Rickettsialpox — a rare but not extinct disease: review of the literature and new directions

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Rickettsialpox is an urban zoonosis caused by Rickettsia akari. To date R. akari is the only well-characterized mite-borne member of the spotted fever group. It is transmitted by the mouse mite, Liponyssoides sanguineus, commonly found on peridomestic rodents. While the disease was first discovered in New York City in 1946, a few years later a similar outbreak occurred in the Ukraine SSR. Numerous serosurveys and diagnosis of sporadic cases of rickettsialpox suggest its global distribution; however, the actual contemporary geography of rickettsialpox and its incidence are unknown. Rickettsialpox is characterized by the classic clinical triad found in rickettsioses of a black eschar, high fever, and rash but the latter is atypical as it is papulovesicular. Dermatological manifestations and the progression of rickettsialpox may mimic other infectious and noninfectious syndromes, including sexually transmitted diseases. The purpose of this review is to increase awareness of this unique disease through reanalysis of classic and contemporary clinical descriptions of rickettsialpox, evaluation of its worldwide distribution, and updates on the public health importance of the disease as well as the ecology and vector associations of R. akari. Our review data suggests that only limited genetic diversity exists among the available isolates of R. akari associated with previous outbreaks; additional effort is still required to define specific genetic markers permitting direct surveillance, accurate and reliable diagnosis, tracking and studying of the vector and host associations of contemporary isolates. The potential of R. akari to cross into other vector species emphasizes the necessity for detection of outbreaks of the disease in new regions of the world and in novel ecological settings. We describe existing gaps and limitations in our current understanding of the pathogenesis of rickettsialpox, the epidemiology of this disease and the genetic diversity of R. akari. We propose research priorities for what is needed to improve our understanding of this neglected rickettsial disease and its etiologic agent.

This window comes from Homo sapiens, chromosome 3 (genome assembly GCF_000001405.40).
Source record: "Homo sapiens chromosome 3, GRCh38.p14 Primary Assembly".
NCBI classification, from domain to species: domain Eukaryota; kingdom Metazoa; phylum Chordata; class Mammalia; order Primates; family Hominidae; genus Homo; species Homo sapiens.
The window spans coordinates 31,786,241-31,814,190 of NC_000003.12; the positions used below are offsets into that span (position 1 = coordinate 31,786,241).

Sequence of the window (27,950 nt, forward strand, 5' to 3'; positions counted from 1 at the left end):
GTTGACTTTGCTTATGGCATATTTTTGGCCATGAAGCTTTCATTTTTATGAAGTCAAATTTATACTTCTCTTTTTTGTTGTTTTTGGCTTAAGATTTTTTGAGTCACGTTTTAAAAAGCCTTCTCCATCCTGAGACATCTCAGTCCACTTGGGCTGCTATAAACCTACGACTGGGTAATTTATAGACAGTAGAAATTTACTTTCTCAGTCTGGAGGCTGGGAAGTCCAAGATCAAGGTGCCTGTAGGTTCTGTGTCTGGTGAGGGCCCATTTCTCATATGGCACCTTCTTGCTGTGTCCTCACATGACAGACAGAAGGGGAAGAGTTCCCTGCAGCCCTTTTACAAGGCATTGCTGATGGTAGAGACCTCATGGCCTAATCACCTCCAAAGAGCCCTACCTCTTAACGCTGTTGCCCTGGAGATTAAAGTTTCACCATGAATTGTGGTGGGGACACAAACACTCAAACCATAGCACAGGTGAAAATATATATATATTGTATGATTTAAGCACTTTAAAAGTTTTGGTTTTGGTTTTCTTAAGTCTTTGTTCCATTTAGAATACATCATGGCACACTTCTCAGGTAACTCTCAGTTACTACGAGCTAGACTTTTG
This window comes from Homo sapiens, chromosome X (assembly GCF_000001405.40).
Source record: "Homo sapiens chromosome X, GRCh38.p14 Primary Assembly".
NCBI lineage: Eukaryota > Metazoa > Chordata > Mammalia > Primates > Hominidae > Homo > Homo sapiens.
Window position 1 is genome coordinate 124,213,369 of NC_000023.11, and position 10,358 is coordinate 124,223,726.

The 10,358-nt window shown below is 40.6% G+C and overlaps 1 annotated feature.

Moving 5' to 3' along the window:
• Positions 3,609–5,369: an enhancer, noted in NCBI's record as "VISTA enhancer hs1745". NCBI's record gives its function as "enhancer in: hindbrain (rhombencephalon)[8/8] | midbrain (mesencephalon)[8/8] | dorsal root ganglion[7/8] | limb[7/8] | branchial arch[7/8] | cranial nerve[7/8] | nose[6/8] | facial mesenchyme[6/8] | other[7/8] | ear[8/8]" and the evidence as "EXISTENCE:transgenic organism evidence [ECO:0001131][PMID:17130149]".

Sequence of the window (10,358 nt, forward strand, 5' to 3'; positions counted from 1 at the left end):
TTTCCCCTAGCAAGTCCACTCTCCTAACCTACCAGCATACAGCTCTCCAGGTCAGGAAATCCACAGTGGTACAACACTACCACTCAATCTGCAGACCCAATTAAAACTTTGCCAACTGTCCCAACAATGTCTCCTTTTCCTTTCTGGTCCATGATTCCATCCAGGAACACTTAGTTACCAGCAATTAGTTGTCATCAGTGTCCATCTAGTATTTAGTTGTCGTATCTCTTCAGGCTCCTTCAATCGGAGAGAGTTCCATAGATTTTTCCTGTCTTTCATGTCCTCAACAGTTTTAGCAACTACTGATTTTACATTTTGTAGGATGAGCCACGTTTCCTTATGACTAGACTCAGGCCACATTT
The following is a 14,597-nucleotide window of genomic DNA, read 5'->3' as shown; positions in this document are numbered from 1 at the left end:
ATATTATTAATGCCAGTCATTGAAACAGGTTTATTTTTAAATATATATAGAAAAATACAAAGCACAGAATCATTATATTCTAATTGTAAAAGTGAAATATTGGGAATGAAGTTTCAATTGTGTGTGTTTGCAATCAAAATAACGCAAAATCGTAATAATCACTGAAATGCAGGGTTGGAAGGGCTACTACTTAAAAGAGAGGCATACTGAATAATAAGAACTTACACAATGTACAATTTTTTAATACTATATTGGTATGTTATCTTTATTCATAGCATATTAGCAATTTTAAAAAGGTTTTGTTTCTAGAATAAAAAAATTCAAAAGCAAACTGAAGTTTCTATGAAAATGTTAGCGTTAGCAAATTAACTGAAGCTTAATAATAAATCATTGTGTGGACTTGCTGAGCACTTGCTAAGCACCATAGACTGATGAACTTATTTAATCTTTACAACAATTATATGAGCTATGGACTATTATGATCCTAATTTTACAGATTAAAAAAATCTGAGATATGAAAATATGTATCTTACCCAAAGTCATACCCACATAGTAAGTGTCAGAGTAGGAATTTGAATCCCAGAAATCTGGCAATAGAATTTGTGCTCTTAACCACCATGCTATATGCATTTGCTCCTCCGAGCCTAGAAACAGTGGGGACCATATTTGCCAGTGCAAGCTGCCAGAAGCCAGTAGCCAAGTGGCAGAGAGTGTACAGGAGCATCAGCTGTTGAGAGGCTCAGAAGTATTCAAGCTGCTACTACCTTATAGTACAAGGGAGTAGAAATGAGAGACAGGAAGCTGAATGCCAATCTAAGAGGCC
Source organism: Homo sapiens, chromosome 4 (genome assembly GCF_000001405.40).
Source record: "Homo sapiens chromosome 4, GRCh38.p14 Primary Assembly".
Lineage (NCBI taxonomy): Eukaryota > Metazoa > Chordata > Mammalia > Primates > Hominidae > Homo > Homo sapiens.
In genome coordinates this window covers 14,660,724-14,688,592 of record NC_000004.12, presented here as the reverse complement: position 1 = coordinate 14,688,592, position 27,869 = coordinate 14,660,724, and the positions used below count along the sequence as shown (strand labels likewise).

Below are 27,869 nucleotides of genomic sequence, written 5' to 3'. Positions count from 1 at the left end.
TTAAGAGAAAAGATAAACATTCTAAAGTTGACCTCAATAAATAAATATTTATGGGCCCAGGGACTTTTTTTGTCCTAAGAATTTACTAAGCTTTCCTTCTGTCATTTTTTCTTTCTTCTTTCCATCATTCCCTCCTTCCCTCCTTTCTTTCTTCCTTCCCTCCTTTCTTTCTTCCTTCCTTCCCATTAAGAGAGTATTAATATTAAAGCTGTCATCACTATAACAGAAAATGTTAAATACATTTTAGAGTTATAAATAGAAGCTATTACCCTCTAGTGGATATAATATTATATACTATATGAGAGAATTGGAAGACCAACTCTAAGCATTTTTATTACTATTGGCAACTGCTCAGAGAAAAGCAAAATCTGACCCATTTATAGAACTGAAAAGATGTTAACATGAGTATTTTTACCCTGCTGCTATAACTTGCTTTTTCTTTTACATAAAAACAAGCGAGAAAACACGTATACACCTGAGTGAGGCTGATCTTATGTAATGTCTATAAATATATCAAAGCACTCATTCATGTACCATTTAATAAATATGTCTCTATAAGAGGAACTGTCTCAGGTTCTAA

About the authors

M. E. Eremeeva

Georgia Southern University

Author for correspondence.
Email: meremeeva@georgiasouthern.edu

Eremeeva Marina E., PhD, MD (Bioсhemistry), Professor, Laboratory Director, Jiann-Ping Hsu College of Public Health

PO Box 8015, Statesboro, GA 30458

United States

K. Muniz-Rodriguez

Georgia Southern University

Email: km11200@georgiasouthern.edu

Muniz-Rodriguez Kamalich, MPH, Graduate Student


United States


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